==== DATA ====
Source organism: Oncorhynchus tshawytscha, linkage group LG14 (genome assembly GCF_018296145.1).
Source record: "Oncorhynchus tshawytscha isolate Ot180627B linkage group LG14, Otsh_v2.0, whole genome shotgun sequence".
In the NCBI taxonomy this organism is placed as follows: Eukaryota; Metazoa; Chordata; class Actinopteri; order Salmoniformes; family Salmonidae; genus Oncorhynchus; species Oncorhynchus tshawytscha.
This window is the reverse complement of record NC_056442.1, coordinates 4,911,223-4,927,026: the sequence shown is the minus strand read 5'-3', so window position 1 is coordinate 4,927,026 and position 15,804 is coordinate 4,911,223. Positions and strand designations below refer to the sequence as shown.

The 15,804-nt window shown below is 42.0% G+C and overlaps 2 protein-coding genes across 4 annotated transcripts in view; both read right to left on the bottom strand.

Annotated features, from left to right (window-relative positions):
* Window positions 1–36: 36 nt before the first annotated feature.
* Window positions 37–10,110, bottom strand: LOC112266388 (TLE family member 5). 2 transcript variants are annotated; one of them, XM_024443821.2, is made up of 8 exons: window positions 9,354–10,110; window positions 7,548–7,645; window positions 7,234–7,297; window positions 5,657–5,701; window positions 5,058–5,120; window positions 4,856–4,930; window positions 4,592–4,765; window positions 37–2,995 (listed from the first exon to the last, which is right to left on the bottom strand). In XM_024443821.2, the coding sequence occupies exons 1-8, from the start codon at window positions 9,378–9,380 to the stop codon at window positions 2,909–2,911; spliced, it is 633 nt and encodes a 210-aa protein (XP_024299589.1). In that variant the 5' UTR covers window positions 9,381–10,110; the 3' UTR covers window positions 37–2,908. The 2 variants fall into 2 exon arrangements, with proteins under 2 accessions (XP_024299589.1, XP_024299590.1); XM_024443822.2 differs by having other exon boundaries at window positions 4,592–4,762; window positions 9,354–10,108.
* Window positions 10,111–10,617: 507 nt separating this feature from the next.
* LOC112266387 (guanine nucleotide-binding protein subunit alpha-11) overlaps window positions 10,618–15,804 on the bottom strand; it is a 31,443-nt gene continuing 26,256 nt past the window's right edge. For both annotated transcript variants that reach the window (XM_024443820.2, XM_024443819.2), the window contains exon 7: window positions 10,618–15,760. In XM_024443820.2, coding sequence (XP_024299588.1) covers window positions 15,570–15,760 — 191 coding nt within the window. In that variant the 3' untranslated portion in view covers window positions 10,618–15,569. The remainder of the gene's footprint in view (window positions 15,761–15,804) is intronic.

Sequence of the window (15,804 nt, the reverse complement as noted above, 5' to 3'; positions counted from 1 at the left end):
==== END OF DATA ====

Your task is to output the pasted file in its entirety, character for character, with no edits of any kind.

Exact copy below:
Source organism: Oncorhynchus tshawytscha, linkage group LG14 (genome assembly GCF_018296145.1).
Source record: "Oncorhynchus tshawytscha isolate Ot180627B linkage group LG14, Otsh_v2.0, whole genome shotgun sequence".
In the NCBI taxonomy this organism is placed as follows: Eukaryota; Metazoa; Chordata; class Actinopteri; order Salmoniformes; family Salmonidae; genus Oncorhynchus; species Oncorhynchus tshawytscha.
This window is the reverse complement of record NC_056442.1, coordinates 4,911,223-4,927,026: the sequence shown is the minus strand read 5'-3', so window position 1 is coordinate 4,927,026 and position 15,804 is coordinate 4,911,223. Positions and strand designations below refer to the sequence as shown.

The 15,804-nt window shown below is 42.0% G+C and overlaps 2 protein-coding genes across 4 annotated transcripts in view; both read right to left on the bottom strand.

Annotated features, from left to right (window-relative positions):
* Window positions 1–36: 36 nt before the first annotated feature.
* Window positions 37–10,110, bottom strand: LOC112266388 (TLE family member 5). 2 transcript variants are annotated; one of them, XM_024443821.2, is made up of 8 exons: window positions 9,354–10,110; window positions 7,548–7,645; window positions 7,234–7,297; window positions 5,657–5,701; window positions 5,058–5,120; window positions 4,856–4,930; window positions 4,592–4,765; window positions 37–2,995 (listed from the first exon to the last, which is right to left on the bottom strand). In XM_024443821.2, the coding sequence occupies exons 1-8, from the start codon at window positions 9,378–9,380 to the stop codon at window positions 2,909–2,911; spliced, it is 633 nt and encodes a 210-aa protein (XP_024299589.1). In that variant the 5' UTR covers window positions 9,381–10,110; the 3' UTR covers window positions 37–2,908. The 2 variants fall into 2 exon arrangements, with proteins under 2 accessions (XP_024299589.1, XP_024299590.1); XM_024443822.2 differs by having other exon boundaries at window positions 4,592–4,762; window positions 9,354–10,108.
* Window positions 10,111–10,617: 507 nt separating this feature from the next.
* LOC112266387 (guanine nucleotide-binding protein subunit alpha-11) overlaps window positions 10,618–15,804 on the bottom strand; it is a 31,443-nt gene continuing 26,256 nt past the window's right edge. For both annotated transcript variants that reach the window (XM_024443820.2, XM_024443819.2), the window contains exon 7: window positions 10,618–15,760. In XM_024443820.2, coding sequence (XP_024299588.1) covers window positions 15,570–15,760 — 191 coding nt within the window. In that variant the 3' untranslated portion in view covers window positions 10,618–15,569. The remainder of the gene's footprint in view (window positions 15,761–15,804) is intronic.

Sequence of the window (15,804 nt, the reverse complement as noted above, 5' to 3'; positions counted from 1 at the left end):